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Press Release

FOR IMMEDIATE RELEASE


Media Contact

Beth Sorensen
Office of Communications
503/777-7574
beth.sorensen@reed.edu


REED CALLED "MOST INTELLECTUAL COLLEGE IN THE COUNTRY”

"If you're a genuine intellectual, live the life of the mind, and want to learn for the sake of learning, the place most likely to empower you is not Harvard, Yale, Princeton, Chicago, or Stanford. It is the most intellectual college in the country--Reed, in Portland, Oregon," says Loren Pope, former education editor of the New York Times, in his new book, Colleges That Change Lives (Penguin, 1996).

"To faculty members, teaching at Reed is like going to heaven," Pope continues. "They got their doctorates from and taught at all the top schools, but never before had the pleasure of teaching students interested in learning."

After years as an education journalist and university administrator, Pope founded the Washington, D.C.-based College Placement Bureau out of frustration and concern with the lack of meaningful information available to consumers--prospective students and their families--about colleges. Disdainful of the current mania over rankings, he congratulates Reed President Steven Koblik for being one of the few presidents "with the courage to refuse to participate in the U.S. News and World Report's inherently phony idea of rating colleges by statistical data, like trying to quantify a human being. The simplistic results do a great disservice to society."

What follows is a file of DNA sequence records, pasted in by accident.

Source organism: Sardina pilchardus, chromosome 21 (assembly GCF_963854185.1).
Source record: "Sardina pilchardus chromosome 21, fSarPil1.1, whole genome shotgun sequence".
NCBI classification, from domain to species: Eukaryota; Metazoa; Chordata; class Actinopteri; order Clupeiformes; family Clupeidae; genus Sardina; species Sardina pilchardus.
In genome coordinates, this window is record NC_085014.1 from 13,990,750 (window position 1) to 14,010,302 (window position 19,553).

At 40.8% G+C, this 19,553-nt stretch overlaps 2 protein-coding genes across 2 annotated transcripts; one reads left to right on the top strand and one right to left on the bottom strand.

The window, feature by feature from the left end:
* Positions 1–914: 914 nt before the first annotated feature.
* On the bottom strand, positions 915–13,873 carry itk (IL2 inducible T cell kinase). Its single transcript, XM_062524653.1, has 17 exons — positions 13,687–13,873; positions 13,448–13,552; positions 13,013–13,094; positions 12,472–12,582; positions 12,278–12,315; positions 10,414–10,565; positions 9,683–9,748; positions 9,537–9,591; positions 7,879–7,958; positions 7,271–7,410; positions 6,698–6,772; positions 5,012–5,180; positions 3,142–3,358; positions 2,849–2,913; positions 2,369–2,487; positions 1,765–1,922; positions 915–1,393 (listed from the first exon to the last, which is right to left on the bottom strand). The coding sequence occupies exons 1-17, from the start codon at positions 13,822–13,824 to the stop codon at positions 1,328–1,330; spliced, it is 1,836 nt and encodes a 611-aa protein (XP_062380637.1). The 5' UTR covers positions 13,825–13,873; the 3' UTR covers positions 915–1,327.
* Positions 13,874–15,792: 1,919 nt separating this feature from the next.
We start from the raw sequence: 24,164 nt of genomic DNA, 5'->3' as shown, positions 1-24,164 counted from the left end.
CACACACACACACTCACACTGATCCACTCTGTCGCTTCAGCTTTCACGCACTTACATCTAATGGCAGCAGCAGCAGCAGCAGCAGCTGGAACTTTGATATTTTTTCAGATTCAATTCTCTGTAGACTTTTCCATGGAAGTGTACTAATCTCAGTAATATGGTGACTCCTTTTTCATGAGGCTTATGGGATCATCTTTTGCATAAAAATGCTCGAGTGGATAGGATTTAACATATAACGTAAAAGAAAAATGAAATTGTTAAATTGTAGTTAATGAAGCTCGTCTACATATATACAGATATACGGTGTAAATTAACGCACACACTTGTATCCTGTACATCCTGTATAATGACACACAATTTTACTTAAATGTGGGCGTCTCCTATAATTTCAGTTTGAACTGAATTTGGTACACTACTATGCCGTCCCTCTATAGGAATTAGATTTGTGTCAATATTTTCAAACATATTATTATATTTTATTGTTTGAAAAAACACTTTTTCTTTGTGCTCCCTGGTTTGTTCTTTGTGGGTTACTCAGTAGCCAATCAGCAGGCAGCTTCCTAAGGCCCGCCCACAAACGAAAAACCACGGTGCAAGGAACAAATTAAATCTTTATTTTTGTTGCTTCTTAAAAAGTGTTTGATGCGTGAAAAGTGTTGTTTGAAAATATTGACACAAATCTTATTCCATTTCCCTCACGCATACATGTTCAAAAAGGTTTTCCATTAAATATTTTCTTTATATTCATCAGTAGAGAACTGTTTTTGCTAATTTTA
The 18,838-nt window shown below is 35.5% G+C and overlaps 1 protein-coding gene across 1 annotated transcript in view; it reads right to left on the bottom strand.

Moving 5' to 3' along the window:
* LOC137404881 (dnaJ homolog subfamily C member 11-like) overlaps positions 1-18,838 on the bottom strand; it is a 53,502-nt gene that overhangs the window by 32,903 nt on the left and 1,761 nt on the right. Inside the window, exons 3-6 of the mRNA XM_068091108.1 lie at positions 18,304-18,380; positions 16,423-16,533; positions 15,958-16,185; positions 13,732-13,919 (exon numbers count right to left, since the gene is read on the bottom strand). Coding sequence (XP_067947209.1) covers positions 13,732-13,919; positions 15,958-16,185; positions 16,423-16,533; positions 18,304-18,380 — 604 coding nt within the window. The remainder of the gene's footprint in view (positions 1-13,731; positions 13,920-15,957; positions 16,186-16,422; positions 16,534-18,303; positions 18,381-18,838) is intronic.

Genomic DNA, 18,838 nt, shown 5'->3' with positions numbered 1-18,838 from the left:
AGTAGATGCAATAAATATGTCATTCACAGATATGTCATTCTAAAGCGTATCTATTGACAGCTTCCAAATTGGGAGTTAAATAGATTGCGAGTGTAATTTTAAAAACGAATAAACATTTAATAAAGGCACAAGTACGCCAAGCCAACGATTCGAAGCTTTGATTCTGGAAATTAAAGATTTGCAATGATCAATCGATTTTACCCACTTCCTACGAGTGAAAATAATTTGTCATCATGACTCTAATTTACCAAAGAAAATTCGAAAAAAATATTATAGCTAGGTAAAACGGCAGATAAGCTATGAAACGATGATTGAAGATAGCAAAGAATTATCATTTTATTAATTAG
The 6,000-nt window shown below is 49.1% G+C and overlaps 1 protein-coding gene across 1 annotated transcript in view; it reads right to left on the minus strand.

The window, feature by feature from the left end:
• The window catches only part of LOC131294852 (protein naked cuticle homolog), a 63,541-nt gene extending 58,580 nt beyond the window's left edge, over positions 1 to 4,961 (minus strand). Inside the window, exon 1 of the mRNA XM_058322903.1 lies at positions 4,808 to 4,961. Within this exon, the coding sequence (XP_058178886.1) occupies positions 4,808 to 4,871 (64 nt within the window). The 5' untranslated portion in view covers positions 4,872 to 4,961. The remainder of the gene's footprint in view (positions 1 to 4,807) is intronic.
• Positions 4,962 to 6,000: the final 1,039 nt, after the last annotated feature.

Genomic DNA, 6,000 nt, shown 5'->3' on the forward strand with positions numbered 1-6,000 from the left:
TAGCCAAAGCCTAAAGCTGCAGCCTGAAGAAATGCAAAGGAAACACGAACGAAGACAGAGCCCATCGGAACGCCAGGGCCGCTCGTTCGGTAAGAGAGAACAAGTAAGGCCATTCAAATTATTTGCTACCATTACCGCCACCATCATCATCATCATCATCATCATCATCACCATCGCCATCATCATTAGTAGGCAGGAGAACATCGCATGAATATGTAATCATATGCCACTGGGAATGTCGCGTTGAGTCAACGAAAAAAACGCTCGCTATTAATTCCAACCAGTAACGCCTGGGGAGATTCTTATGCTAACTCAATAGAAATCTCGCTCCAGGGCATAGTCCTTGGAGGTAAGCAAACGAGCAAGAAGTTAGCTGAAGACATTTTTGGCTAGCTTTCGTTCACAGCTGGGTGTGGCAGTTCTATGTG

Colleges That Change Lives includes profiles of 40 schools that Pope thinks are better places for learning than the big universities and Ivy League schools, debunking many of the most popular myths along the way. (He used to write a syndicated column called "Twenty Myths That Can Jinx Your College Choice.") Pope, who has been advising college-bound students for more than 30 years, personally visited each of the campuses for this book, some for the second or third time. He sat in on conference classes at Reed. Of that experience, he says, "I've never listened to a discussion group that was sharper or more probing, even at St. Johns, where it is standard fare, than those at Reed."

Pope makes special note of the percentage of Reed alumni who go on to earn doctorates, especially in the sciences, as well as Reed's 30 Rhodes Scholars, a number matched by only one other small college (Williams). He also notes that "Reed has an unmatched record of turning out high achievers; winners of the major graduate fellowships, future scientists and scholars, and notables in many fields."

Pope closes his essay on Reed by declaring that "Reed is a precious asset of American democracy. It develops people with intellectual openness and honesty, clear thinkers who are not afraid of new or unpopular ideas, men and women who have the character and ability to make the increasingly tough decisions in an increasingly complex and troubled society. Only those willing to pay the price are either likely to come or to prosper here. But in an ideal society, everyone's education would do as much as Reed does to empower a young mind and spirit."

Other institutions featured in the book include Pacific Northwest colleges Evergreen and Whitman, St. John's College in New Mexico and Maryland, Grinnell College in Iowa, Earlham College in Indiana, St. Olaf in Minnesota, Centre College in Kentucky, College of Wooster in Ohio, and Hampshire College in Massachusetts.

Pope is also the author of The Right College: How to Get In, Stay In, Get Back In (Macmillan, 1970) and Looking Beyond the Ivy League: Finding the College That's Right for You (Penguin, 1990, 1995).